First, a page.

A C-47 aircraft made in 1944 is seen at Kunming Changshui International Airport, capital of southwest China's Yunnan Province, Oct. 15, 2016. The C-47 departing from Australia in August successfully flied across "the Hump" to arrive at Kunming on Saturday. It's final resting place is the Flying Tiger Heritage Park in Guilin, south China's Guangxi Zhuang Autonomous Region, as a historic exhibit. The Hump, or the "death route" over the Himalayan mountains was operated jointly by China and the United States from 1942 to 1945 to transport military supplies from India to Southwest China. (Xinhua)
KUNMING, Oct. 16 (Xinhua) -- A transportation plane once used by the "Flying Tigers" arrived in Kunming, capital of southwest China's Yunnan Province on Sunday.
The plane, a C-47 airTrain, which was manufactured in 1944, traversed the hazardous "hump route" over the Himalayas to raise money to repair the blindage once used by Clair Lee Chennault, the leader of the "Flying Tigers," a U.S. air squadron that helped the Chinese fight the Japanese during World War II.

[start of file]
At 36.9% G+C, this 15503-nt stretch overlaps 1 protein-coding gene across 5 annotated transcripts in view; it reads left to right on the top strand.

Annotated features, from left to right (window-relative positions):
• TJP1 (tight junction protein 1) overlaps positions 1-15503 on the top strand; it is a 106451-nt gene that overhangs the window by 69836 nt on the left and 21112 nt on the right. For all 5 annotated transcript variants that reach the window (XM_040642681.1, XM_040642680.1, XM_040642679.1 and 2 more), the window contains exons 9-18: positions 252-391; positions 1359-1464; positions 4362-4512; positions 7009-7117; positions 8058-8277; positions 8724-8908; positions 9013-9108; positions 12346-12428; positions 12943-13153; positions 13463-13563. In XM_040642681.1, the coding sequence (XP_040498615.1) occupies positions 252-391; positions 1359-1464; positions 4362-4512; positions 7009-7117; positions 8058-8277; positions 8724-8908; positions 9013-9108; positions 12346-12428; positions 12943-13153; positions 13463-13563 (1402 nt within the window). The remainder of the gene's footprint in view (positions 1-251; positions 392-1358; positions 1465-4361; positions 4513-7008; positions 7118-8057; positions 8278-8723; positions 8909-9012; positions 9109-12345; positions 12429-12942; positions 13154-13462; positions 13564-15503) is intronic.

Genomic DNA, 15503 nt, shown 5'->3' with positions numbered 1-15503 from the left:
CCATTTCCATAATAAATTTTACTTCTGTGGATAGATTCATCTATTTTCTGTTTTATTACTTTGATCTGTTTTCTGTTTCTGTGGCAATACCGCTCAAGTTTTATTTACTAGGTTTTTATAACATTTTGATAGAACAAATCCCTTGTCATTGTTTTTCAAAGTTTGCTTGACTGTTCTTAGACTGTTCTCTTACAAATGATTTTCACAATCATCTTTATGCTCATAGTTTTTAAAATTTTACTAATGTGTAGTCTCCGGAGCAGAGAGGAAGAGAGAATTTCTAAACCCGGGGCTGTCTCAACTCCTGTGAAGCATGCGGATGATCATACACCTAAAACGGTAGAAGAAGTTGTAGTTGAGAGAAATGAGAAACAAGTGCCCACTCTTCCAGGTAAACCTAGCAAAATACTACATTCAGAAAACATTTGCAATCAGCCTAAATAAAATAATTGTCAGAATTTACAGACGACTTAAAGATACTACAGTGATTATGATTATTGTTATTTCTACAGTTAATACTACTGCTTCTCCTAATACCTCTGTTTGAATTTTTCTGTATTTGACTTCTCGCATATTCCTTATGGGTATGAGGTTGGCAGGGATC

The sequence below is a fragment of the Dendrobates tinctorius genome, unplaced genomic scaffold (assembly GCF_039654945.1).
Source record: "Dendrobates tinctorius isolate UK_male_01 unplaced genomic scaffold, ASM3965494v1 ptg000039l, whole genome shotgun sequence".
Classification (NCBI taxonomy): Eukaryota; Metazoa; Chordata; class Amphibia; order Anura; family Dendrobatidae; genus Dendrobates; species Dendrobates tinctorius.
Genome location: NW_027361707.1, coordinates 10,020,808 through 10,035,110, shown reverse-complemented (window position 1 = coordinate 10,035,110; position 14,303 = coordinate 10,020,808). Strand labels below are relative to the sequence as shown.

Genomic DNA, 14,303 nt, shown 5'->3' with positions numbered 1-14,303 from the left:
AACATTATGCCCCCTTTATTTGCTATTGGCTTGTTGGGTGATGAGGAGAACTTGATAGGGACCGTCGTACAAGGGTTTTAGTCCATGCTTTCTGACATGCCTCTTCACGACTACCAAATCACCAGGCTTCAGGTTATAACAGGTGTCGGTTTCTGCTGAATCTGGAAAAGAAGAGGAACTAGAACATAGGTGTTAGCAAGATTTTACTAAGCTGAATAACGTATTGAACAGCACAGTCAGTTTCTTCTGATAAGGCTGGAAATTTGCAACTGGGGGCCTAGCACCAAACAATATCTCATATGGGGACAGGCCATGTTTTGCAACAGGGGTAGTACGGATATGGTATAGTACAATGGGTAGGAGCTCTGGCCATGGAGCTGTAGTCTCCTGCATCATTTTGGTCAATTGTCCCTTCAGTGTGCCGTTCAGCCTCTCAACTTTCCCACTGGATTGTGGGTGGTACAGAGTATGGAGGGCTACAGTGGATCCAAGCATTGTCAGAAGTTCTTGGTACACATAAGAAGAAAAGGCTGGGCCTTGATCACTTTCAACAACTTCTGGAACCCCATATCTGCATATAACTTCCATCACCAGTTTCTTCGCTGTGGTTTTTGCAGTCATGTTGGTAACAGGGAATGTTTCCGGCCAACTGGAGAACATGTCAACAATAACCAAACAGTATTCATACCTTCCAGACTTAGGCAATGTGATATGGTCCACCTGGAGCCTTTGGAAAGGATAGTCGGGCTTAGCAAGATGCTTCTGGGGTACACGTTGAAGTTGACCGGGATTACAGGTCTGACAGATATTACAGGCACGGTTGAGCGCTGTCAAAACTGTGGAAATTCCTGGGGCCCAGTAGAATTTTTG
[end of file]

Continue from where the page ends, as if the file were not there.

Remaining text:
The plane departed from Australia in August and has made stops in several countries.
It currently has five crew members, including two from the United States and three from Australia. Their average age is above 70 years old, each boasting vast experience of flying the plane.
The plane will eventually fly to Guilin, in south China's Guangxi Zhuang Autonomous Region, where a heritage park for the "Flying Tigers" has been established.
The American Volunteer Group, which was given the moniker the "Flying Tigers" afterwards, was formed in 1941.